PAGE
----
When Alaska Was Ours For The taking

Little more than 150 years ago Vancouver Island came within a pen stroke of owning Alaska by right of conquest.

As noted in this spot a week ago, in mid-1850s England, owners of what was then a remote Pacific Island were at war with Russia on the other side of the world in Crimea. Vancouver Island, with an infant settlement tucked in a sheltered bay, was prospering under its new name Victoria, that had been bestowed on June 10, 1843, by the Hudson Bay Company’s (HBC) Council of Northern Development meeting in Fort Garry. Five months later on November 10, Queen Victoria gave her blessing and Camosack, the original name bestowed by the First Nation Lekwungen people, and the briefly named HBC’s Fort Albert became Victoria.

It was soon playing an unusual role in the Crimean war – at least the Hudson Bay Company was. The new settlement was prospering and producing far more in crops than it required. HBC marketed some surplus south to Washington and Oregon – but its most lucrative market was to the north, Russian Alaska. The Russian trade was approved by London with HBC and the Russian American Company signing a neutral non-aggression pact for the duration.

A weird situation. On the Black Sea in Europe, British troops were finding the supply of everything from munitions to rations difficult to maintain; Florence Nightingale and her nurses were beginning their fight to reform field hospital care and nutrition. Meanwhile, on the Pacific Coast, the HBC was making a tidy profit from officially approved trade with the enemy.

In addition to the dollar value he was providing his company, headman James Douglas was keeping a wary eye on his Russian trading partner and on May 16, 1854, penned a formal report and request to the Duke of Newcastle in the Colonial Office in London.

London’s decision makers, weeks away by even the fastest mails, probably spilled a few drinks when they eventually received Douglas’s shopping list.

He was asking for 400 muskets, 100 Minie rifles (a new super rifle), general gear, uniforms and boots for 500 men he was convinced he could raise locally. He would need one year’s supply of rations, four light guns (artillery) and some heavy guns to protect the entrance to Victoria Harbour. And, almost as a footnote, he said a squadron of the Royal Navy’s Pacific Fleet would help.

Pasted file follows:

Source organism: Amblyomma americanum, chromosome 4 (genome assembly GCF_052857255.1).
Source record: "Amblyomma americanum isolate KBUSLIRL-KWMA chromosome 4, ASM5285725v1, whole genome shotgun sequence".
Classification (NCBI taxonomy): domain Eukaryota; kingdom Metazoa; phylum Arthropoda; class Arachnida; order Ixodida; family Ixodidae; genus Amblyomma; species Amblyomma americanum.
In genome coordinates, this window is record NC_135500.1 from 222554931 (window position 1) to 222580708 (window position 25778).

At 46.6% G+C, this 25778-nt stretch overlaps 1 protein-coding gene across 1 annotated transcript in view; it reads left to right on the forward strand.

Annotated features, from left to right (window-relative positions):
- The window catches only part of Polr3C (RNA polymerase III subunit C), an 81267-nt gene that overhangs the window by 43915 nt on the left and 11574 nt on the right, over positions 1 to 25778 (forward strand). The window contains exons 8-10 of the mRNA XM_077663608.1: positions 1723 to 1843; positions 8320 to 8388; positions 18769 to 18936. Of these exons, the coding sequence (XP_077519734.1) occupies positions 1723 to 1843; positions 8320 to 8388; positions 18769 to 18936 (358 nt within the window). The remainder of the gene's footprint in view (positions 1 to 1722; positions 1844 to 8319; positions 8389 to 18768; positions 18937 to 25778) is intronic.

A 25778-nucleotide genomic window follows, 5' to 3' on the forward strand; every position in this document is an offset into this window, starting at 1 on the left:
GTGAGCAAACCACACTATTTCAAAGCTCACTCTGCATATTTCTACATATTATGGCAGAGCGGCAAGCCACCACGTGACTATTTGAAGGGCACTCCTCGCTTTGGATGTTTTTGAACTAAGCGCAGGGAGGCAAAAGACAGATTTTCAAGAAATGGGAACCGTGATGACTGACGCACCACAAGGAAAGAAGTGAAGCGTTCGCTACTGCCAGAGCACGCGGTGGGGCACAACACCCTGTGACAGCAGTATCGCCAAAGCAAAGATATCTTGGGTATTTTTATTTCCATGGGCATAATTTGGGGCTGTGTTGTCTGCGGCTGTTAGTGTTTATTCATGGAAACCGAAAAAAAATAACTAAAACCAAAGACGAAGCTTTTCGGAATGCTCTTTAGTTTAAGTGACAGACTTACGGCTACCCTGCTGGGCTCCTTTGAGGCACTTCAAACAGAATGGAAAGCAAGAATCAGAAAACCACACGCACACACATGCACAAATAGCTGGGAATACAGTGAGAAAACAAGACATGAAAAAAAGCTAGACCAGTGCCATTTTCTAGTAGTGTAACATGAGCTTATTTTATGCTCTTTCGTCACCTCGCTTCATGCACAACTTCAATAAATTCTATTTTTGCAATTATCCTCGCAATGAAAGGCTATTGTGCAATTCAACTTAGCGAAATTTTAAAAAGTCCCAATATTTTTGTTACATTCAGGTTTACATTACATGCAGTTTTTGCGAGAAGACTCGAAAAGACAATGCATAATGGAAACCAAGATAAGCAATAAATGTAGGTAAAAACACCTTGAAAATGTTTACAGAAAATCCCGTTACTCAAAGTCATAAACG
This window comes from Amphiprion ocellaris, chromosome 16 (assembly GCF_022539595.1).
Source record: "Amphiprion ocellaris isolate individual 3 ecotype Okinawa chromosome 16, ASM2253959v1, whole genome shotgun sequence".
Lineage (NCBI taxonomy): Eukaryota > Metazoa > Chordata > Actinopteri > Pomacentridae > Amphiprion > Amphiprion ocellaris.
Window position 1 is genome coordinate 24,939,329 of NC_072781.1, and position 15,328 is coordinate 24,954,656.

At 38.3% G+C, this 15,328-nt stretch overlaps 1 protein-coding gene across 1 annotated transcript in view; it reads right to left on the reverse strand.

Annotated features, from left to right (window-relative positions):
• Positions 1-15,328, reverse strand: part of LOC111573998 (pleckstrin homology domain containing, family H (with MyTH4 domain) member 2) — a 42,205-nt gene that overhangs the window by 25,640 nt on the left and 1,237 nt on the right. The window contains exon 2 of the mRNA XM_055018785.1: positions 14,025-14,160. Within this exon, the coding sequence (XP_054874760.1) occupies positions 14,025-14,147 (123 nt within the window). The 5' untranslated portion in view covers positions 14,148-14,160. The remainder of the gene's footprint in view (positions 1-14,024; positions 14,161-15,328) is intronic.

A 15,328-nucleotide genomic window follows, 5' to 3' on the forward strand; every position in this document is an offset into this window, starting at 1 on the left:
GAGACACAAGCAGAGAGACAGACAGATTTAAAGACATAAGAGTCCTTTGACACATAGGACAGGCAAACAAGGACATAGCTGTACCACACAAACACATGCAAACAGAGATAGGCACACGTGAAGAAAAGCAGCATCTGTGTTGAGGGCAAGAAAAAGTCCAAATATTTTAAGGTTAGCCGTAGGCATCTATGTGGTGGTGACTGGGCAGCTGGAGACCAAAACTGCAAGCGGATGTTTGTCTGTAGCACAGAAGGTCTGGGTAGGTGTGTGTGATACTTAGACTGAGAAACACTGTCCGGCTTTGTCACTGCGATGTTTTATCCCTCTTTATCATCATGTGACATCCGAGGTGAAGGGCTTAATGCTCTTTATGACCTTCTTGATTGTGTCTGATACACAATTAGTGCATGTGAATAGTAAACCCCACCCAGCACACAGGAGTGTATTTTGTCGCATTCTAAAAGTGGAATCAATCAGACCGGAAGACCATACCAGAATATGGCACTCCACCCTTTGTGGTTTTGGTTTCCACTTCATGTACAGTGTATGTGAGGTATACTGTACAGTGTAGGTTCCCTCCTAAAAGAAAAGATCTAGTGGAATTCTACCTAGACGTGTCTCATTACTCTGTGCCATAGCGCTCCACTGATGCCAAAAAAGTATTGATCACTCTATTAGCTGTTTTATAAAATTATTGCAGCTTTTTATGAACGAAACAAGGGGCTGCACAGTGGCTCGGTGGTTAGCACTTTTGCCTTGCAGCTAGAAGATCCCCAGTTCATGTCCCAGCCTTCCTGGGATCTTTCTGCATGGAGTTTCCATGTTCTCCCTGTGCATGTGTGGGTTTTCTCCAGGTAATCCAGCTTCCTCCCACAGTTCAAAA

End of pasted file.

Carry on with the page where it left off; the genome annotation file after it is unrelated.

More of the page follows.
What did he intend to do with his instant army? In their book, British Columbia Chronicle 1847-1871, historians G.P.V. Akrigg and Helen B. Akrigg tell us what they found when they dug through British Public Records. Wrote Douglas: “A very serious injury might be inflicted on Russia by taking possession of all her settlements on the American coast north of Queen Charlotte Islands (now Haida Gwaii). They are all upon the seaboard and accessible to shipping. Their defences are on a scale merely calculated to cope with savages and could not be maintained against a regular force.”

The warriors of Whitehall were not impressed with the Douglas plan and launched instead a joint French-British land-sea attack on Petropavlovsk on the Kamchatka Peninsula. It was a brief and disastrous campaign with the British and French soon in full retreat. The British, with 26 dead and 79 wounded, retired to Victoria (Esquimalt); the French, with 26 dead and 78 wounded, to San Francisco.

Among the English dead was Rear Admiral David Price, overall commander of the operation. After his thwarted attack he attempted suicide by a shot to the heart, missed his target but hit a lung. In incredible pain he begged his second in command to finish the job but the officer refused to kill his commanding officer. Price died in agony a few days later.

The meticulous Akrigg historical researchers suggest Whitehall would have been better off accepting the Douglas offer: “Had the warships so ineffectually used at Petropavlovsk directed their guns against the weak Alaskan establishments, with landing parties made up of Douglas’s 500 Scots, French-Canadians and Indians, the campaign could hardly have failed.” They also noted that Russia had lost interest in its North American holdings and would probably have been open to offers to hand ownership to Britain as part of the treaty Russia signed in defeat to end the war in Crimea.

Whether the UK was slow to pick up on the offer or had enough with wild west acquisitions isn’t known, but all opportunity was lost in 1867 when Russia offered America its Alaska holdings for $7.2 million.

For those who love useless trivia it works out to two cents an acre.




  1. Alaska may have been ours for the taking but its purchase by America almost made British Columbia another U.S. state. The Americans wanted to annex B.C. to bridge the gap between their two territories. This proposal was also attractive to some of the colony’s settlers and it kept Prime Minister Macdonald awake at night.

    Had Macdonald not persuaded B.C. to join Confederation in 1871 by promising it a rail link the British colony could have decided to join the U.S.

  2. In 1978 while exploring our new location we came across a plaque commemorating the sale by Russia
    of Alaska to The united States of America. An event not covered in long ago history lessons in the U.K.. It makes one wonder of what might have been. M

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